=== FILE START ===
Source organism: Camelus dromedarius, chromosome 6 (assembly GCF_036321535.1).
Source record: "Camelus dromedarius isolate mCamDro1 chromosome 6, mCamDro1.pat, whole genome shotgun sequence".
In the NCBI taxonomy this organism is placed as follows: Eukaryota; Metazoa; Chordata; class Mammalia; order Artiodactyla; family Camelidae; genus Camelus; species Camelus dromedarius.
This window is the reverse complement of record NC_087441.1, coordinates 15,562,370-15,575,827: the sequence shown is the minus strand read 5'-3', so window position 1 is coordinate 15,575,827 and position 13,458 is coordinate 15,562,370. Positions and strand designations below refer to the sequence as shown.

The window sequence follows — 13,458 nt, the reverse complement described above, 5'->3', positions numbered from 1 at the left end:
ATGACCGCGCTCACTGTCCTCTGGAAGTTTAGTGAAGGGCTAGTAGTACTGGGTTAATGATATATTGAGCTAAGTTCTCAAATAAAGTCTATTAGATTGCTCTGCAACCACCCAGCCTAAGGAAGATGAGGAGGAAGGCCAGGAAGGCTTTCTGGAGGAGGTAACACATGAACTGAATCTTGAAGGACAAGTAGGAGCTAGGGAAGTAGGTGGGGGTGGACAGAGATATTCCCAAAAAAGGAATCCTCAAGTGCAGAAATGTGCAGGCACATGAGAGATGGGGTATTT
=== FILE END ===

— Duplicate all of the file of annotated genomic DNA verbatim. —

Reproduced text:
Source organism: Camelus dromedarius, chromosome 6 (assembly GCF_036321535.1).
Source record: "Camelus dromedarius isolate mCamDro1 chromosome 6, mCamDro1.pat, whole genome shotgun sequence".
In the NCBI taxonomy this organism is placed as follows: Eukaryota; Metazoa; Chordata; class Mammalia; order Artiodactyla; family Camelidae; genus Camelus; species Camelus dromedarius.
This window is the reverse complement of record NC_087441.1, coordinates 15,562,370-15,575,827: the sequence shown is the minus strand read 5'-3', so window position 1 is coordinate 15,575,827 and position 13,458 is coordinate 15,562,370. Positions and strand designations below refer to the sequence as shown.

The window sequence follows — 13,458 nt, the reverse complement described above, 5'->3', positions numbered from 1 at the left end:
ATGACCGCGCTCACTGTCCTCTGGAAGTTTAGTGAAGGGCTAGTAGTACTGGGTTAATGATATATTGAGCTAAGTTCTCAAATAAAGTCTATTAGATTGCTCTGCAACCACCCAGCCTAAGGAAGATGAGGAGGAAGGCCAGGAAGGCTTTCTGGAGGAGGTAACACATGAACTGAATCTTGAAGGACAAGTAGGAGCTAGGGAAGTAGGTGGGGGTGGACAGAGATATTCCCAAAAAAGGAATCCTCAAGTGCAGAAATGTGCAGGCACATGAGAGATGGGGTATTT